This week in healthcare analytics news, CIOs reflect on the highs and lows of the past year, and 2016 is predicted to bring major changes in health data sharing. In other articles, pathologists’ unique position in helping to reduce the rate of diagnostic errors is highlighted as critical to patient safety, CMS wants to shift the emphasis from technology to outcomes where the value-based reimbursement transition is concerned, and improving data analytics among ACOs is proven to strengthen care coordination.
CMS Acting Administrator Andy Slavitt believes physicians should be rewarded for the outcomes they want to achieve, rather than for the technology they use to get there. But, he says, “We cannot get there without information being connected,” asserting that it is not technology but business practices that are the major barrier to interoperable health information.
Slavitt says CMS hopes that as Medicare transitions to value-based reimbursement, “we spend less time as a department talking about how to manage and manipulate technology and technology rules and more time talking to physicians about the things that they actually care about, which are quality care and what we can do to support that—and get away from this stage of micromanaging every step of how someone uses technology.”
10 CIOs share their highs and lows for health IT in 2015.
Aurelia Boyer, Senior Vice President and CIO of NewYork-Presbyterian Hospital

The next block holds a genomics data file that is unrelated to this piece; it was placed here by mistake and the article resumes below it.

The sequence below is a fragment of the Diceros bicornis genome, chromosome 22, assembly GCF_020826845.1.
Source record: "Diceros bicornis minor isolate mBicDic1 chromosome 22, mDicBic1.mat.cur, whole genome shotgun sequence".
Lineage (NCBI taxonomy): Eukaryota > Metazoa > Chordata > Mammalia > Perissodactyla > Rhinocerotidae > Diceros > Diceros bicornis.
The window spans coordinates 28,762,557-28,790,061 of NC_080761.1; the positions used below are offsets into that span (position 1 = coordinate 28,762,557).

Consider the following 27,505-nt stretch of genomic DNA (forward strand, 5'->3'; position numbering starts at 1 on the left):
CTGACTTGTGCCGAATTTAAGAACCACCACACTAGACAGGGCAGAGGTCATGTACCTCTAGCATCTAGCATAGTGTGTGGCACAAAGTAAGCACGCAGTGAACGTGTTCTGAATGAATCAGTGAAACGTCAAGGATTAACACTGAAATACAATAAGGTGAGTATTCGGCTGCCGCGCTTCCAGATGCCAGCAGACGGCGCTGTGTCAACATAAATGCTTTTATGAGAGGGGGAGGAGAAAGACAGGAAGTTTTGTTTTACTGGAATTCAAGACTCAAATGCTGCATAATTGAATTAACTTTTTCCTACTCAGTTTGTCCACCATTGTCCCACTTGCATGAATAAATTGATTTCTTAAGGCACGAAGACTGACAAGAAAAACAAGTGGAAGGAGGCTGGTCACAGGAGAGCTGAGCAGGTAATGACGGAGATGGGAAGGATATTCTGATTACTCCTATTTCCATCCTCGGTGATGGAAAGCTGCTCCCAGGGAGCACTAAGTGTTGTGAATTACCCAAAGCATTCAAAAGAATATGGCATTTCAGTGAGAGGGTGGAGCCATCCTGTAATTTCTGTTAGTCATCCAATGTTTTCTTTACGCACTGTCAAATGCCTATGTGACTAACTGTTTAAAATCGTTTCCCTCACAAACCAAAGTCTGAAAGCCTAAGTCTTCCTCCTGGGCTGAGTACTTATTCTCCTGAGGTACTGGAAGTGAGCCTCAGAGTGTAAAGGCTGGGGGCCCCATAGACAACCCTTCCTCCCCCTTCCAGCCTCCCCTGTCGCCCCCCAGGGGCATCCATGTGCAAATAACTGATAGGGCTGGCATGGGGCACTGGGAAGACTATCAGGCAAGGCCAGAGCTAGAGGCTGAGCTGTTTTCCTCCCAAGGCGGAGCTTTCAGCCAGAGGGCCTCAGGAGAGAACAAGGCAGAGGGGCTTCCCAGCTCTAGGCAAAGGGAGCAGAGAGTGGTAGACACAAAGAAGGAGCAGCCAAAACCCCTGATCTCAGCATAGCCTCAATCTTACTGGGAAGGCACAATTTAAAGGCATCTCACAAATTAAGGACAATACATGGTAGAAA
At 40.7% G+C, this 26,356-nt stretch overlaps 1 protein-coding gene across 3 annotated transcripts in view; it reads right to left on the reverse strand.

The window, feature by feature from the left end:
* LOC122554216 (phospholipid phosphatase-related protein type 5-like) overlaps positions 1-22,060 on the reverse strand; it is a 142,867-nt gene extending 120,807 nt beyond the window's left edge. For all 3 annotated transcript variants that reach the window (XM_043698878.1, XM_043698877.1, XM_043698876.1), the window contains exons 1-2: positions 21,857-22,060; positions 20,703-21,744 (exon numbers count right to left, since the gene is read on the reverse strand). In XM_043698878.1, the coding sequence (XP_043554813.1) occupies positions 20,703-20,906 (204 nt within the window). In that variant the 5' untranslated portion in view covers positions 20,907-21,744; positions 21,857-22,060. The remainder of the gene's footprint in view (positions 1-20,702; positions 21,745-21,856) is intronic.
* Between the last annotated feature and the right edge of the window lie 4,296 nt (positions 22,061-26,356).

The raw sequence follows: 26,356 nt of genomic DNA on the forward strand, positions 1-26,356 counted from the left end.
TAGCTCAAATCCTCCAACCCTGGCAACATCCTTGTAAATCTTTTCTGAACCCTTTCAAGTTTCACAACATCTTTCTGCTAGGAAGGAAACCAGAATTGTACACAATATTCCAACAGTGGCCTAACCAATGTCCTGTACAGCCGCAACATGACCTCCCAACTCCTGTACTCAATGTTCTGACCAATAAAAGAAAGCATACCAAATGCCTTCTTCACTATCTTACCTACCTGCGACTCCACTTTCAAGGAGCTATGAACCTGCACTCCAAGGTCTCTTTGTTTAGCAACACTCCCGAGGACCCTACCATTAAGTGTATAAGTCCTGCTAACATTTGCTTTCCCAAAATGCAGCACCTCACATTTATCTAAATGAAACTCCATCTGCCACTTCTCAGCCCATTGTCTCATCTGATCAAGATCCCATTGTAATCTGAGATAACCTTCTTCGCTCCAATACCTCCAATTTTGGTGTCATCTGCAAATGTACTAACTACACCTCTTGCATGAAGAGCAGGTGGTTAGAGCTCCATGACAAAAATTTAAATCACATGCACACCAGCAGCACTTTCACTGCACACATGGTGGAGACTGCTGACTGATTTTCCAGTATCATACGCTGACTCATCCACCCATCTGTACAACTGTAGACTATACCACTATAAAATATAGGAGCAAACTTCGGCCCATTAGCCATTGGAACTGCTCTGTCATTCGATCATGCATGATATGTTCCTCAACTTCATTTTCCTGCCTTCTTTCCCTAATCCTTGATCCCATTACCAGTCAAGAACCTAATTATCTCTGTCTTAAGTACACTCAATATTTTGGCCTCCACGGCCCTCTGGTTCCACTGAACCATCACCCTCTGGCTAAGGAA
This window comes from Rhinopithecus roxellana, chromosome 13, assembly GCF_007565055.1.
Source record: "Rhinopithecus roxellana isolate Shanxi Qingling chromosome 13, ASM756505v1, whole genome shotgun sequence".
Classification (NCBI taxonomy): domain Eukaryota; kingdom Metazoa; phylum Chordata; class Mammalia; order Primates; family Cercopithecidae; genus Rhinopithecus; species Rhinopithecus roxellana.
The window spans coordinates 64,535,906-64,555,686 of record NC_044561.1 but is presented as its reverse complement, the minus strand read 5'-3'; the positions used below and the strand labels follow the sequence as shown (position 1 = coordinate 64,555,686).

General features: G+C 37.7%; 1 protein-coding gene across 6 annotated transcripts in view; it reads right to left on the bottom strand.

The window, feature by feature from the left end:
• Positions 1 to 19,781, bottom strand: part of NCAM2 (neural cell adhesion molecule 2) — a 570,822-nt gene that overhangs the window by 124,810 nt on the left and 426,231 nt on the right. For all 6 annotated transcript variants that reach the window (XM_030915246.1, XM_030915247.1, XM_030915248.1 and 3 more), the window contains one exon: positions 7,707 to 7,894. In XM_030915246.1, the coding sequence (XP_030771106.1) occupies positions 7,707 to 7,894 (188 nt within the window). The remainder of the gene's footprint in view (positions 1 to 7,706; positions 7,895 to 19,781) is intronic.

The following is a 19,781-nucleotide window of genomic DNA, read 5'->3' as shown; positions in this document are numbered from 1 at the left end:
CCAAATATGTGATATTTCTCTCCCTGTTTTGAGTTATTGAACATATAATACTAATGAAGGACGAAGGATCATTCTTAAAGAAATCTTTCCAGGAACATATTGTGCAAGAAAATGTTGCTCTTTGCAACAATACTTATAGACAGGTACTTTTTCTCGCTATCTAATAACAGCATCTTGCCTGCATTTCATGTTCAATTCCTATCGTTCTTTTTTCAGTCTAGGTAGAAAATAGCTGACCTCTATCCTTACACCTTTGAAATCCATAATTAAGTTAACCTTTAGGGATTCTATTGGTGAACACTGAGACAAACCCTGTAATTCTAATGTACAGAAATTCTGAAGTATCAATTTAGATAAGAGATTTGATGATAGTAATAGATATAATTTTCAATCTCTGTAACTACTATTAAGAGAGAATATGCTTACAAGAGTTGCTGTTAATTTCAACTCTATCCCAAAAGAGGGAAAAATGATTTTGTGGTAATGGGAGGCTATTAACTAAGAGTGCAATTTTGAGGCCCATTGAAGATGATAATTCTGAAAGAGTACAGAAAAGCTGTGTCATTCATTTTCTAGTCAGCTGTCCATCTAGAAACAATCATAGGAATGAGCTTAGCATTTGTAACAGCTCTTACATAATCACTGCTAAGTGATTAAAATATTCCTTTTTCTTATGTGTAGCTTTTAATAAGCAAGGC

Kumar Chatani, Executive Vice President and CIO, Mount Sinai Health System (New York)
Lows: Cybersecurity issues, and shrinking healthcare revenue and reimbursements for providers
Praveen Chopra, Executive Vice President and Chief Information and Transformative Innovative Environment Officer, Thomas Jefferson University and Jefferson Health (Philadelphia)
Randy Davis, CIO of CGH Medical Center (Sterling, Ill.)
John Halamka, MD, CIO of Beth Israel Deaconess Medical Center (Boston)
Rose Ann Laureto, CIO of ProMedica (Toledo, Ohio)
Robert Napoli, Senior Vice President, CIO, Planned Parenthood of the Great Northwest and the Hawaiian Islands (Seattle)
Craig Richardville, Senior Vice President, CIO, Carolinas HealthCare System (Charlotte, N.C.)
Rick Schooler, CIO, Orlando (Fla.) Health
Ryan Smith, Senior Vice President, Information Technology, CIO, Banner Health (Mesa, Ariz.)
According to a brief from the Center for Health Care Strategies and the Urban Health Research and Practice at Northeastern University, ensuring better health outcomes and quality medical services is dependent upon effective population health management. Additionally, improving data analytics among each ACO was shown to strengthen care coordination. With strong leadership and a team-based environment, ACOs can lead toward better public health outcomes around the country.